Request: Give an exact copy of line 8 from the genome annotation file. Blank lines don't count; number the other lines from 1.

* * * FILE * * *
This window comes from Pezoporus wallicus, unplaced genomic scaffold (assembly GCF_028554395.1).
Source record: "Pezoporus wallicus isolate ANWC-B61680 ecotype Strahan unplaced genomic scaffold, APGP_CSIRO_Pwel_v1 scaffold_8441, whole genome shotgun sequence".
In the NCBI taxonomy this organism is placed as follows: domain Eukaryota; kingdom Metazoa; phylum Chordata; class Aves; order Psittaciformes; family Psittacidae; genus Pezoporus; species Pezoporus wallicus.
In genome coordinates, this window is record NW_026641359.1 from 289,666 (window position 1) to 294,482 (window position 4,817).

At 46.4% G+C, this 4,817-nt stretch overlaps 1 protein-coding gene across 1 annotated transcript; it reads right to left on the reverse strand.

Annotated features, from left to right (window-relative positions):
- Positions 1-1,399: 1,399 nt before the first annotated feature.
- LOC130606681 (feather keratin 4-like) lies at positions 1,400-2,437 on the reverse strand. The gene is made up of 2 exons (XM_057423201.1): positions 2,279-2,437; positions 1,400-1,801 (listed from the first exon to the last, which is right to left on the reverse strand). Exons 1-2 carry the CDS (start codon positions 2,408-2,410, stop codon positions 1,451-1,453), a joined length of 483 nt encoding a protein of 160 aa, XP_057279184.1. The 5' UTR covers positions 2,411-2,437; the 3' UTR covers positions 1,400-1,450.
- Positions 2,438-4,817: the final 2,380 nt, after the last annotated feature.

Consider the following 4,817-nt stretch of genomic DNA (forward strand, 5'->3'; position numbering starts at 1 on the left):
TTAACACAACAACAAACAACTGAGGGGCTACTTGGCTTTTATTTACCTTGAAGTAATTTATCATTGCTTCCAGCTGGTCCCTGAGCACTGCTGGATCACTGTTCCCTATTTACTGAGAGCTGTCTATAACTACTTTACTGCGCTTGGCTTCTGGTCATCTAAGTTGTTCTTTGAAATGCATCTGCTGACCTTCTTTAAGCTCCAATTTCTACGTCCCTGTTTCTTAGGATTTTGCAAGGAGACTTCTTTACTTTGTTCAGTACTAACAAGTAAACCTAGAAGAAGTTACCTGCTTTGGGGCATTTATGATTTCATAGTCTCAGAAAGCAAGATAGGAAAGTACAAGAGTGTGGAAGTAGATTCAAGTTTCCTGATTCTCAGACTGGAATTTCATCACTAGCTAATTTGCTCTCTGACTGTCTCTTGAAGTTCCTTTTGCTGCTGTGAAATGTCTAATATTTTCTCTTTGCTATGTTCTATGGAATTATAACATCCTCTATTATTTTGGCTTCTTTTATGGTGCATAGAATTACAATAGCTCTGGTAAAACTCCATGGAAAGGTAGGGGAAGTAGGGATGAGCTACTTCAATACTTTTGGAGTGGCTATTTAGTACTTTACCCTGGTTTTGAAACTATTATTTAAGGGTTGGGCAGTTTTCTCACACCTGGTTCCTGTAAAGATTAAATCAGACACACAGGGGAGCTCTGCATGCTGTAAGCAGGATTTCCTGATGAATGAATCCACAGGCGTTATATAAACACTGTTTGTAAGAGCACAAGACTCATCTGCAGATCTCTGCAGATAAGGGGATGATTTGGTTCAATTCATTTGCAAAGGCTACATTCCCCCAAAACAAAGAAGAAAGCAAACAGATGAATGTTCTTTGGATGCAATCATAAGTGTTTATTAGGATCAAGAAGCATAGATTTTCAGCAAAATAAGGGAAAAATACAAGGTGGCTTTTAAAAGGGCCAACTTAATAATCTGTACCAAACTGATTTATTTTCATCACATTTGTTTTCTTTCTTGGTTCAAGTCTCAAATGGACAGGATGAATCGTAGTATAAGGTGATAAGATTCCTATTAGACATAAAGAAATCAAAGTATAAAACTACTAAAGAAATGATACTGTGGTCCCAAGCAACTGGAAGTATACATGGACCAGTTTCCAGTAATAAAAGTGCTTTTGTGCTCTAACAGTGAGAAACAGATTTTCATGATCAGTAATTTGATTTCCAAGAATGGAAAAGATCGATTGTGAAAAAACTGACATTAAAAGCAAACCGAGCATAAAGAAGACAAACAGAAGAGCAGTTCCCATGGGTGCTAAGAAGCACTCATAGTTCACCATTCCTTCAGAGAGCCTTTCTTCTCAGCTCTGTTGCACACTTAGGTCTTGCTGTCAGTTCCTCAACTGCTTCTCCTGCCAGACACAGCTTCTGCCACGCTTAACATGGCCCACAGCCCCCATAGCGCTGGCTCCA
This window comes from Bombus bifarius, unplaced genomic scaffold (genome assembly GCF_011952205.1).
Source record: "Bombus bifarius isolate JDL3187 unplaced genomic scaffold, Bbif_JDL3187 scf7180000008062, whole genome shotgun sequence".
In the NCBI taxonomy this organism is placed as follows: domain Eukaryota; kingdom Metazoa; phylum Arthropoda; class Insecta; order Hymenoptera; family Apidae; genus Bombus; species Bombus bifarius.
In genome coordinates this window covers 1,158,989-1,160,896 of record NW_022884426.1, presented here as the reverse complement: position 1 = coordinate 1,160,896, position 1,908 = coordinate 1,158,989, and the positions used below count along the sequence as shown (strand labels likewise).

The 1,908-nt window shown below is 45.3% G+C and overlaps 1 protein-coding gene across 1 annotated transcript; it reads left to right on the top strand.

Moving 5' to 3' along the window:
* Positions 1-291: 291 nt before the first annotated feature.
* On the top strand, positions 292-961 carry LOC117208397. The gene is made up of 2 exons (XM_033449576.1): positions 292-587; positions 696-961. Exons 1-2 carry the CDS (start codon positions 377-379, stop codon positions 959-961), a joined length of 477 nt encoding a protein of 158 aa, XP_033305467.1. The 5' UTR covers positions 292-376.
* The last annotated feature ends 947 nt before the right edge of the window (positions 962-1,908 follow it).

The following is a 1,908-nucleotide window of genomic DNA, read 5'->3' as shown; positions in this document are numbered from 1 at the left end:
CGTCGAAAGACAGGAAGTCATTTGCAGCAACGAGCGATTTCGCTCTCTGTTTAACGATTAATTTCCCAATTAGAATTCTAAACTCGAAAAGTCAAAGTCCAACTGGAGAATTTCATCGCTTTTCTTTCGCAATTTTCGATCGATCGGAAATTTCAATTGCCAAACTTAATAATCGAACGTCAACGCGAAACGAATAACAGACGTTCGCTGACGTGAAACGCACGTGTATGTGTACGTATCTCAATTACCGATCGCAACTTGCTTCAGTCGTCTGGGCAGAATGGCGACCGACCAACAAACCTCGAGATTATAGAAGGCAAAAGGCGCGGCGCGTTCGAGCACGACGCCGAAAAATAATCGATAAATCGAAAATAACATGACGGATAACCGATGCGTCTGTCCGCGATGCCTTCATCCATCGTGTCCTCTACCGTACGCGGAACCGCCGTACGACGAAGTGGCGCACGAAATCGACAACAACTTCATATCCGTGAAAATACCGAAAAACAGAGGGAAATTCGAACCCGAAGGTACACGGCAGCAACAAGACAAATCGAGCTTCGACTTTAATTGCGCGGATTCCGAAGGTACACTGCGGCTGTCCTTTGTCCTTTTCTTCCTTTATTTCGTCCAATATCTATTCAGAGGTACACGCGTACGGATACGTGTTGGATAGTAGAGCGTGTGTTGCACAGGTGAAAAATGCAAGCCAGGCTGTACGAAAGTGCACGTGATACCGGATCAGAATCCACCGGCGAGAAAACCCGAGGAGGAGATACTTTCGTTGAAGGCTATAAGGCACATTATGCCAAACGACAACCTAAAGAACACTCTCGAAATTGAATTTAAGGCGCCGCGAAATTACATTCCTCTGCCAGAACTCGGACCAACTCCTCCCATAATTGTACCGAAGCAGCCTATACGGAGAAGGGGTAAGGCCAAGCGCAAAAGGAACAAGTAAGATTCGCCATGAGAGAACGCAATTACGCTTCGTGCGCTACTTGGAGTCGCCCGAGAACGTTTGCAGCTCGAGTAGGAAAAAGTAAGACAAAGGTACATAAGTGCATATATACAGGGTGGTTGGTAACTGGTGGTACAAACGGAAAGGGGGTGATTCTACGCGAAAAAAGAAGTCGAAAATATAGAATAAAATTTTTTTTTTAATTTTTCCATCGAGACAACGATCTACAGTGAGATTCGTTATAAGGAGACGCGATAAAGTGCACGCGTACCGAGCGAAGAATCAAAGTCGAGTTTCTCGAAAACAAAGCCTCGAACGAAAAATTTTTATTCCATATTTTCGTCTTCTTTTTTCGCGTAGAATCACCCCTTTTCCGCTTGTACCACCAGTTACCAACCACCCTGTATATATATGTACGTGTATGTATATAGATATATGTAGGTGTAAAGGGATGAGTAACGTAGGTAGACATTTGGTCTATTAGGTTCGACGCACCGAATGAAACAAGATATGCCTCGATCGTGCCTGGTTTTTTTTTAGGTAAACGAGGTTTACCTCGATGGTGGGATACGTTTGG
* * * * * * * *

- LOC130606681 (feather keratin 4-like) lies at positions 1,400-2,437 on the reverse strand. The gene is made up of 2 exons (XM_057423201.1): positions 2,279-2,437; positions 1,400-1,801 (listed from the first exon to the last, which is right to left on the reverse strand). Exons 1-2 carry the CDS (start codon positions 2,408-2,410, stop codon positions 1,451-1,453), a joined length of 483 nt encoding a protein of 160 aa, XP_057279184.1. The 5' UTR covers positions 2,411-2,437; the 3' UTR covers positions 1,400-1,450.